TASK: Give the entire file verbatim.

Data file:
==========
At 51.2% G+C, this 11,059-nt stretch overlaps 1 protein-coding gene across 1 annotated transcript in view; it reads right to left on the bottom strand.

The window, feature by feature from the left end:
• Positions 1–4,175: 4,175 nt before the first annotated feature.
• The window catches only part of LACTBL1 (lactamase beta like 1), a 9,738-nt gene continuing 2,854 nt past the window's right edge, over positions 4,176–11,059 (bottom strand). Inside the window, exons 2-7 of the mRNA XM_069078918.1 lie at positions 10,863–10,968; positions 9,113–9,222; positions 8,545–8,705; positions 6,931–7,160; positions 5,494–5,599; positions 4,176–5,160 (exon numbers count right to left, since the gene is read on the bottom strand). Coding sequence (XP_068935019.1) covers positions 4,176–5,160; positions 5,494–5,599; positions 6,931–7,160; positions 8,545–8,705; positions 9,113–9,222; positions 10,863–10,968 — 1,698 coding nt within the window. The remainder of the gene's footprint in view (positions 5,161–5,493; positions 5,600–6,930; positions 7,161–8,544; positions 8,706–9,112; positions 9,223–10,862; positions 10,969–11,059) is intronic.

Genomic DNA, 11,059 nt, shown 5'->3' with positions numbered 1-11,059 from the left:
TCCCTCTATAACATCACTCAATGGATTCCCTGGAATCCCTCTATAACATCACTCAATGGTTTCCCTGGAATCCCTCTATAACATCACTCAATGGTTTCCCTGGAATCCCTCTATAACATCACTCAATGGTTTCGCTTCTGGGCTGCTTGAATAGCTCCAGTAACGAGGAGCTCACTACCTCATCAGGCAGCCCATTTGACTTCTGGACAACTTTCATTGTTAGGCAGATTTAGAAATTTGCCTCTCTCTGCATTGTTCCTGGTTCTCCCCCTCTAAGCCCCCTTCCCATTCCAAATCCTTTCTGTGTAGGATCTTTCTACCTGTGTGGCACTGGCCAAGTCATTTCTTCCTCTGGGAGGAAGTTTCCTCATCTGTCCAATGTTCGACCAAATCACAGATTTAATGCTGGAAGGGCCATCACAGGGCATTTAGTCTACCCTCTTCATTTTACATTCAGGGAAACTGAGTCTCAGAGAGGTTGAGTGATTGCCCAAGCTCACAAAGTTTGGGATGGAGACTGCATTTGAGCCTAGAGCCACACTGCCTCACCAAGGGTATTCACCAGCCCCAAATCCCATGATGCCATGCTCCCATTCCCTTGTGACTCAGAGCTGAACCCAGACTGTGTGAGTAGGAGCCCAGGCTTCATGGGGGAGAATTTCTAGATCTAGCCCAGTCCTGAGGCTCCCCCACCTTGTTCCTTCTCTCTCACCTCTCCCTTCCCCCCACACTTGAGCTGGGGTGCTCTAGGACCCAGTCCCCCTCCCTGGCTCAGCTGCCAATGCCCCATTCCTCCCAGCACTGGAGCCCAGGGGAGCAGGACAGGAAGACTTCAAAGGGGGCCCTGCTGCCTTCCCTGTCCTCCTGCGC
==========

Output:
At 51.2% G+C, this 11,059-nt stretch overlaps 1 protein-coding gene across 1 annotated transcript in view; it reads right to left on the bottom strand.

The window, feature by feature from the left end:
• Positions 1–4,175: 4,175 nt before the first annotated feature.
• The window catches only part of LACTBL1 (lactamase beta like 1), a 9,738-nt gene continuing 2,854 nt past the window's right edge, over positions 4,176–11,059 (bottom strand). Inside the window, exons 2-7 of the mRNA XM_069078918.1 lie at positions 10,863–10,968; positions 9,113–9,222; positions 8,545–8,705; positions 6,931–7,160; positions 5,494–5,599; positions 4,176–5,160 (exon numbers count right to left, since the gene is read on the bottom strand). Coding sequence (XP_068935019.1) covers positions 4,176–5,160; positions 5,494–5,599; positions 6,931–7,160; positions 8,545–8,705; positions 9,113–9,222; positions 10,863–10,968 — 1,698 coding nt within the window. The remainder of the gene's footprint in view (positions 5,161–5,493; positions 5,600–6,930; positions 7,161–8,544; positions 8,706–9,112; positions 9,223–10,862; positions 10,969–11,059) is intronic.

Genomic DNA, 11,059 nt, shown 5'->3' with positions numbered 1-11,059 from the left:
TCCCTCTATAACATCACTCAATGGATTCCCTGGAATCCCTCTATAACATCACTCAATGGTTTCCCTGGAATCCCTCTATAACATCACTCAATGGTTTCCCTGGAATCCCTCTATAACATCACTCAATGGTTTCGCTTCTGGGCTGCTTGAATAGCTCCAGTAACGAGGAGCTCACTACCTCATCAGGCAGCCCATTTGACTTCTGGACAACTTTCATTGTTAGGCAGATTTAGAAATTTGCCTCTCTCTGCATTGTTCCTGGTTCTCCCCCTCTAAGCCCCCTTCCCATTCCAAATCCTTTCTGTGTAGGATCTTTCTACCTGTGTGGCACTGGCCAAGTCATTTCTTCCTCTGGGAGGAAGTTTCCTCATCTGTCCAATGTTCGACCAAATCACAGATTTAATGCTGGAAGGGCCATCACAGGGCATTTAGTCTACCCTCTTCATTTTACATTCAGGGAAACTGAGTCTCAGAGAGGTTGAGTGATTGCCCAAGCTCACAAAGTTTGGGATGGAGACTGCATTTGAGCCTAGAGCCACACTGCCTCACCAAGGGTATTCACCAGCCCCAAATCCCATGATGCCATGCTCCCATTCCCTTGTGACTCAGAGCTGAACCCAGACTGTGTGAGTAGGAGCCCAGGCTTCATGGGGGAGAATTTCTAGATCTAGCCCAGTCCTGAGGCTCCCCCACCTTGTTCCTTCTCTCTCACCTCTCCCTTCCCCCCACACTTGAGCTGGGGTGCTCTAGGACCCAGTCCCCCTCCCTGGCTCAGCTGCCAATGCCCCATTCCTCCCAGCACTGGAGCCCAGGGGAGCAGGACAGGAAGACTTCAAAGGGGGCCCTGCTGCCTTCCCTGTCCTCCTGCGC